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vco1

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We have an elevator in the building (but there's no relation between the elevator moving and the hum). There's a factory at about 400m (as the crow flies). And like in so many other places there are quite a few houses with solar panels nearby. Not on my building though. So the situation is probably not ideal to start with. That being said, the hum has been there way before there were any solar panels.

I haven't tried the amp at a completely different location. Only across the street (more or less). And there it's humming too. Years ago when the amp was out for service for this issue, it was returned telling there was no noticeable hum.

Today I opened up the amp yet again. Trying to pinpoint the culprit. What I did notice was that the hum got (a bit) less when I turned down the volume completely, muting the output. So I assume most hum is coming from the main transformer. There's also a smaller one; don't know what that's for, but I assume to keep it powered up in standby mode.

There is no difference if I put the amp in a different place in my apartment. Also no difference if anything is connected or not. The signal is clean, both to headphones and to speakers.

Not sure if it's relevant, but the amp gets quite warm (not hot) when it's just powered on, but not playing. And I think the temperature is not always the same: sometimes it seems to get noticeably warmer than other times. No matter if it's in active use or not (but obviously fully switched on).

Finally, I read many messages on the net that (some) hum from a big toroidal transformer is considered normal. For what it's worth it. I prefer my equipment to be silent. But perhaps I'm a bit too demanding?
 

UniPolar

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VCO1, from my experience, those toroidals are mounted using a rubber or silicone insulator on top and below. There also is usually a metal 'cap' on top through which a metal bolt is used to secure the transformer to the chassis.

IF there is enough room, you can add an additional layer of insulation material to both the top and bottom of the large toroid.. From the online pictures, it's hard to tell if this would be possible or not..... But the extra 'damping' should further reduce the hum

As for the the smaller toroid mounted on the rear plate.. Since it is much smaller, you can 'unmount' it ( with the power off ) and then power on to see if it may be the source of some of the hum.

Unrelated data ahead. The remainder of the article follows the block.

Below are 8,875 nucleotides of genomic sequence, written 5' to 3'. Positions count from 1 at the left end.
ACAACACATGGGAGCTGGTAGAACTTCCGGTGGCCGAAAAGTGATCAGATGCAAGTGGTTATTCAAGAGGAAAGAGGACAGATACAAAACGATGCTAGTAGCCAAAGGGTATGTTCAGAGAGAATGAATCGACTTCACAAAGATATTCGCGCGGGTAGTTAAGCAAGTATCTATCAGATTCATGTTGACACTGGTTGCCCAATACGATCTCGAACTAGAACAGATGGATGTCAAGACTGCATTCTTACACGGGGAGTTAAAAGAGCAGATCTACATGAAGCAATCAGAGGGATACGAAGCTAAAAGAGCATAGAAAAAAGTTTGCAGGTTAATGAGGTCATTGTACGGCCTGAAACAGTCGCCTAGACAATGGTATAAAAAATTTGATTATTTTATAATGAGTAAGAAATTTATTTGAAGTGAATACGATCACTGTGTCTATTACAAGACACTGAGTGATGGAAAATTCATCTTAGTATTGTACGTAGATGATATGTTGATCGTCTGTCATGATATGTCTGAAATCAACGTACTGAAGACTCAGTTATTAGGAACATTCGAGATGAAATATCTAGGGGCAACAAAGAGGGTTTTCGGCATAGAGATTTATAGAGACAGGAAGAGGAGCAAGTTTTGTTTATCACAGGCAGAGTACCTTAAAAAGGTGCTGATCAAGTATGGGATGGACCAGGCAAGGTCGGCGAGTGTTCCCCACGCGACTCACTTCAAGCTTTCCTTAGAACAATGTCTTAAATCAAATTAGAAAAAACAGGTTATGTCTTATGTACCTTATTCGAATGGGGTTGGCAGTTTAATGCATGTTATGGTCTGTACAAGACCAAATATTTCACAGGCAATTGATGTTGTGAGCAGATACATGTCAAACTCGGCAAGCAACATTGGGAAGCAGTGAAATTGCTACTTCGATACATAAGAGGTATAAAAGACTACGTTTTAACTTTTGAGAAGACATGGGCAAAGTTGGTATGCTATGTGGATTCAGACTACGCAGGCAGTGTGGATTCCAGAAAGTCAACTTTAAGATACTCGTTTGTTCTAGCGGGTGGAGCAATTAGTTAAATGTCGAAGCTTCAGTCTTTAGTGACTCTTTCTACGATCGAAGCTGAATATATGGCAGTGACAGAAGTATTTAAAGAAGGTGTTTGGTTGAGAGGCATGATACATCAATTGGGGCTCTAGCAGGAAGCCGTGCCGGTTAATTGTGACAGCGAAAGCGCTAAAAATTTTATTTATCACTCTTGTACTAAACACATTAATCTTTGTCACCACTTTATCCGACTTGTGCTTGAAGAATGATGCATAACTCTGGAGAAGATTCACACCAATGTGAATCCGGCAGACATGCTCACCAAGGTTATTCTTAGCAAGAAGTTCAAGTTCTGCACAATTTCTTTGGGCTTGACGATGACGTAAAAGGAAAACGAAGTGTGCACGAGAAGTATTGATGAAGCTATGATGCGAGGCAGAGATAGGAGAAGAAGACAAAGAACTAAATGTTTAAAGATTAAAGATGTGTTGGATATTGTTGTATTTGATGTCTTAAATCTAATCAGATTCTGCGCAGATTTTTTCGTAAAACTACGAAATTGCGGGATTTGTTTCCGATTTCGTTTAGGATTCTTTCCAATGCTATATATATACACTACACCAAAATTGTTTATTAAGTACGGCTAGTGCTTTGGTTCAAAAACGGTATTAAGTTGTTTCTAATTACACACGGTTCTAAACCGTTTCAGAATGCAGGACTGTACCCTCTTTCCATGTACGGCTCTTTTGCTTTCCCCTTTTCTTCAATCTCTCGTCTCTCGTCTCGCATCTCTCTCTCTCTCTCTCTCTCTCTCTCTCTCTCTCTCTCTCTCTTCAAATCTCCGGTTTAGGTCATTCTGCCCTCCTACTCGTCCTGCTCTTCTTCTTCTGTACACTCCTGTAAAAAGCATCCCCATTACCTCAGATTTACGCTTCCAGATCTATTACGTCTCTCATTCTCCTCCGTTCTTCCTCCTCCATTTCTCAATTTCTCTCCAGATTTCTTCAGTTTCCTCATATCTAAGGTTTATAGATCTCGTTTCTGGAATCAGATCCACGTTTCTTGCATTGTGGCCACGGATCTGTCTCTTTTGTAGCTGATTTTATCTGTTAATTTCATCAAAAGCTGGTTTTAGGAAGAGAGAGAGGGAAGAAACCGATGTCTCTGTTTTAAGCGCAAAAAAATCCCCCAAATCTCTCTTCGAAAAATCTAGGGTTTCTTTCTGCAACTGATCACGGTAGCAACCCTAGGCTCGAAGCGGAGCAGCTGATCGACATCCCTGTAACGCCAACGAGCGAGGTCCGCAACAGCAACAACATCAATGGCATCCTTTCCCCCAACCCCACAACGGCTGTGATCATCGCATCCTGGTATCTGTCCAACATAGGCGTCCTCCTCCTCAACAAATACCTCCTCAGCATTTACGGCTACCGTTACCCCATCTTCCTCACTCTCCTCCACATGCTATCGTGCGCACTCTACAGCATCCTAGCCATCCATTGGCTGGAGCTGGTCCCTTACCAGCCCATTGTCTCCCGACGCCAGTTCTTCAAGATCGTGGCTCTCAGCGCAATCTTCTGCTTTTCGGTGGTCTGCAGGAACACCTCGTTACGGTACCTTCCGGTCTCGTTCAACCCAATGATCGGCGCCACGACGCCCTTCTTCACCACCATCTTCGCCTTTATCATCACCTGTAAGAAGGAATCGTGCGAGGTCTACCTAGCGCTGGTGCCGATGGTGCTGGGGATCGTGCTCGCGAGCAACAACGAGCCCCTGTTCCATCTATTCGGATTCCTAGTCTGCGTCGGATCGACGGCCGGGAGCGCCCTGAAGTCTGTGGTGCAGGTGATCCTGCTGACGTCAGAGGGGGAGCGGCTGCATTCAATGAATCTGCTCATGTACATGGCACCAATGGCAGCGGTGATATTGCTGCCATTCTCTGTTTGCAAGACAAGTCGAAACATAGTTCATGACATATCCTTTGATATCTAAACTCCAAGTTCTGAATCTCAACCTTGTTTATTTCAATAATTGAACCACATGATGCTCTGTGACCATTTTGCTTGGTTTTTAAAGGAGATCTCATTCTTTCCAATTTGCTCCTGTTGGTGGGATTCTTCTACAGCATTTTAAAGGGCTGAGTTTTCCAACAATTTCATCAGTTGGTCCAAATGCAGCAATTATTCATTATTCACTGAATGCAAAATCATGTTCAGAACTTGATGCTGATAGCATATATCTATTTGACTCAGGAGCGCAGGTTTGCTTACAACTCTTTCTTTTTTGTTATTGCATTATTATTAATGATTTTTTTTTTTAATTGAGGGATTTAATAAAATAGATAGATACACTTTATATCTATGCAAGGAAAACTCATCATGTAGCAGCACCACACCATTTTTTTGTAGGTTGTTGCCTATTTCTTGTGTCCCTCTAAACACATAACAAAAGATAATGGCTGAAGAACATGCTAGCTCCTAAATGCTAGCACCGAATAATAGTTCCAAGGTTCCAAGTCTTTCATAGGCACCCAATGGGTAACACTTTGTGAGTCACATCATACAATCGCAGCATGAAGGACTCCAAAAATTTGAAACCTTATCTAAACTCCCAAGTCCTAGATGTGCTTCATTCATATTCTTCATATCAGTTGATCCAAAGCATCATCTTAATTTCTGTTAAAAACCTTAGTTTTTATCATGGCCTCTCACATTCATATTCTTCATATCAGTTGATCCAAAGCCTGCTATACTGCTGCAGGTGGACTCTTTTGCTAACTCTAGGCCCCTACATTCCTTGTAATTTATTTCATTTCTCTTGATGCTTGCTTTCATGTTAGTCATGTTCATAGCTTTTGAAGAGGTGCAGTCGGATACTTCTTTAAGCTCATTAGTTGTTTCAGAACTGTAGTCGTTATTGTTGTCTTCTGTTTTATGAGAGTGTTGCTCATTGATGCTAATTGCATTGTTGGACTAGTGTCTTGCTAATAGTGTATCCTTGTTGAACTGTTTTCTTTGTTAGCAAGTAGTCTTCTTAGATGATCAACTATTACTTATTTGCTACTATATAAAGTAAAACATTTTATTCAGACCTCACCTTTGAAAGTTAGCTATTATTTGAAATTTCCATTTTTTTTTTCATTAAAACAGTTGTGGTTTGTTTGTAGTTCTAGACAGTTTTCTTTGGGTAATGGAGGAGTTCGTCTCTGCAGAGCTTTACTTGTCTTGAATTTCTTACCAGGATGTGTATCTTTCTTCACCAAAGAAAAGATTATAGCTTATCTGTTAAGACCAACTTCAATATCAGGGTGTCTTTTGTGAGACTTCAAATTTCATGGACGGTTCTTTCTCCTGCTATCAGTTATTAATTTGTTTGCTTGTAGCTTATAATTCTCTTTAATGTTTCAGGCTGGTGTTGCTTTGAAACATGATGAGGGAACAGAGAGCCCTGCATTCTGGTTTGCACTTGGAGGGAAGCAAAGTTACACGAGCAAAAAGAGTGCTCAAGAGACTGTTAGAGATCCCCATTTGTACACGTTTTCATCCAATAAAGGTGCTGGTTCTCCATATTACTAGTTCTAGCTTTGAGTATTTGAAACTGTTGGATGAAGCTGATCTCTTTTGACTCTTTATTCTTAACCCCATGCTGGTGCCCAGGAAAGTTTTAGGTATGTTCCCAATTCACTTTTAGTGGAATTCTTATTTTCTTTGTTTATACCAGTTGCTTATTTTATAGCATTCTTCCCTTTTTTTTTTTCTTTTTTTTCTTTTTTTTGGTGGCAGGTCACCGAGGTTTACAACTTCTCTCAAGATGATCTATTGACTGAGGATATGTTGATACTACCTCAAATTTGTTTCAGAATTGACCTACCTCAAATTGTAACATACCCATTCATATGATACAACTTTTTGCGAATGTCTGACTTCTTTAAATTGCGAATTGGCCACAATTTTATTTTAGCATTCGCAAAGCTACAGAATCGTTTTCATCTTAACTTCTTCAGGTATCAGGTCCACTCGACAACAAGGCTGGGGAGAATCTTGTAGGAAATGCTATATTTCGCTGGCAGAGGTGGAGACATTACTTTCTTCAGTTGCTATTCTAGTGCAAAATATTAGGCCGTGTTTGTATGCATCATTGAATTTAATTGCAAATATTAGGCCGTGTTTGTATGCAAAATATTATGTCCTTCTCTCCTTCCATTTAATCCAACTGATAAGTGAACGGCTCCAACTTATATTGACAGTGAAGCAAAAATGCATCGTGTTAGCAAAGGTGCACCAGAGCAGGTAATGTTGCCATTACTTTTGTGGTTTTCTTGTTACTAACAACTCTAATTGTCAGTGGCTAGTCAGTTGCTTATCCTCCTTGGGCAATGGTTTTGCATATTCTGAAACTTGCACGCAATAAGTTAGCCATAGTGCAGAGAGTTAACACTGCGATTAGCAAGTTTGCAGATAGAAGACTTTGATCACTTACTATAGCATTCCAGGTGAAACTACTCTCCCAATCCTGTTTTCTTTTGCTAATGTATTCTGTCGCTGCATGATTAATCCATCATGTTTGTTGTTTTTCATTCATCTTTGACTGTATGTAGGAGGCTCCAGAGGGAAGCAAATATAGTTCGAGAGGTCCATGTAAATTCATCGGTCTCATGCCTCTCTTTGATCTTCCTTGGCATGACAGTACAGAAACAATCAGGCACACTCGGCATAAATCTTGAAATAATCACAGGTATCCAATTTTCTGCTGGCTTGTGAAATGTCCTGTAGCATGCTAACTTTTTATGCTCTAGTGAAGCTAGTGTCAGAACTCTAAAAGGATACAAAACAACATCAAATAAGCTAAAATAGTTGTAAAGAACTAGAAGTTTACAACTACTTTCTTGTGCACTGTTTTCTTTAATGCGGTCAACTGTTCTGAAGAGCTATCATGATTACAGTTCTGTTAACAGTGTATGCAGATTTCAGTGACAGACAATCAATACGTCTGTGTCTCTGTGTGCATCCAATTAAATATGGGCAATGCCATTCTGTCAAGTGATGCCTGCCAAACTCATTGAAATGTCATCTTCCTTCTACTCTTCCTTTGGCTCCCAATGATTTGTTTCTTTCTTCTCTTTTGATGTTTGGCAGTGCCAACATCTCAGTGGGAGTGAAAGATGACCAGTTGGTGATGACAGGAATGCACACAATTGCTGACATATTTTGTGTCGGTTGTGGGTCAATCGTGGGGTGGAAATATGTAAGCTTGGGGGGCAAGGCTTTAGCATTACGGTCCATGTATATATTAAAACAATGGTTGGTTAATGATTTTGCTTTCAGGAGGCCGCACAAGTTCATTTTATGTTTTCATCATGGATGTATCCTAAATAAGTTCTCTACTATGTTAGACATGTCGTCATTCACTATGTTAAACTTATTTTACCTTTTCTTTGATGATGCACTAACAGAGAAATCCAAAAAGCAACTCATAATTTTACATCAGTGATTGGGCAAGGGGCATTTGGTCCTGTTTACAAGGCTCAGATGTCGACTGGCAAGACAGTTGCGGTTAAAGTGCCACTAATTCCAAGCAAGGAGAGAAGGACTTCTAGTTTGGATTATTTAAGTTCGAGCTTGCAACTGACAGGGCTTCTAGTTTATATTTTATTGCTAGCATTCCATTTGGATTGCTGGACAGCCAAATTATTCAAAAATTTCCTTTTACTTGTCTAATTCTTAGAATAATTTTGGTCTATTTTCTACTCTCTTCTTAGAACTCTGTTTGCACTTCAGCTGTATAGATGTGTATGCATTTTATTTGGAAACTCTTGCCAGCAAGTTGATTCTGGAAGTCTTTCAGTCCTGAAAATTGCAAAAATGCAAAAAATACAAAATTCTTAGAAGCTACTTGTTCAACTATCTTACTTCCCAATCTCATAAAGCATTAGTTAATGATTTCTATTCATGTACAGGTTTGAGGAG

In a similar thought, you could unscrew that large bolt on top of the main toroid leaving it in place and power the unit on without the bolt or nut in place and see if the hum is reduced....

That is a nice amp, which it sounds as if you like it so maybe a little 'tweaking' will reduce or resolve this issue.

Good luck..
 
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vco1

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So I tightened the bolt on the big toroidal. And, lo and behold, the amp was absolutely quiet for over a week. Daily.

Until yesterday that is. When the amp started humming like crazy again. Immediately after I switched it on. Ceteris paribus. That is, on my side nothing has changed. To give an impression, when it was quiet I could barely hear a faint hum when I put my ear on the amp. Right now, I can hear it buzz with my headphones on (but no music playing, luckily) at 1m/3ft distance. It must be something external. And I think it's the 'quality' of the power, whatever that may be.

When the amp was quiet, I forgot about the idea of buying a new amp. If it stays humming like it is now, I'm sure it's time for something new. Something without a huge toroidal transformer. Looking at 2 Audiophonics MPA-M400ET's and a MiniDSP (either DDRC-22D or SHD).
 

gasolin75

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rubber feet grommets under the amp, torodial ? Like improving vibrations from a spinning harddrive.
 

Roland

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Connect a wire from the gnd terminal earth on the back panel to a mains plug and you’ll cure your hum.
 
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vco1

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Thanks for all the suggestions. It's appreciated.

As to why 2 amps? I thought monoblocks would be nice. Just for a change. And I can put them out of sight next to the speakers. Don't like to have a stack of all kinds of different size and color devices in sight. Also don't think the Audiophoncs devices are particularly beautiful. Yes, I'm that picky. ;-)

Rubber feet, etc. won't help much. If anything. The hum comes from inside the amp. Even if I would hold it in my hands, it'd still be audible. As far as I can hear nothing resonates, except the transformer.

I can try a ground wire. But this is not ground hum. It's not coming from the speakers. It's not anywhere in the signal path. It's not related to any connected components. It's coming from the inside of the amp. More particularly, from the toroidal transformer. After all things investigated I'm pretty sure about that.

Either the design of the Cambridge 840A is really weird, or some external factor causes the humming. Since the amp can - and is - absolutely quiet at times. But when it isn't, it's emitting a really a loud hum. Constantly (i.e. the whole day, for days in a row, etc.). I've basically given up on finding a solution. I don't see a pattern. And I've tried everything I could do myself (DC blockers, tightening bolt, switching off other equipment in my appartment).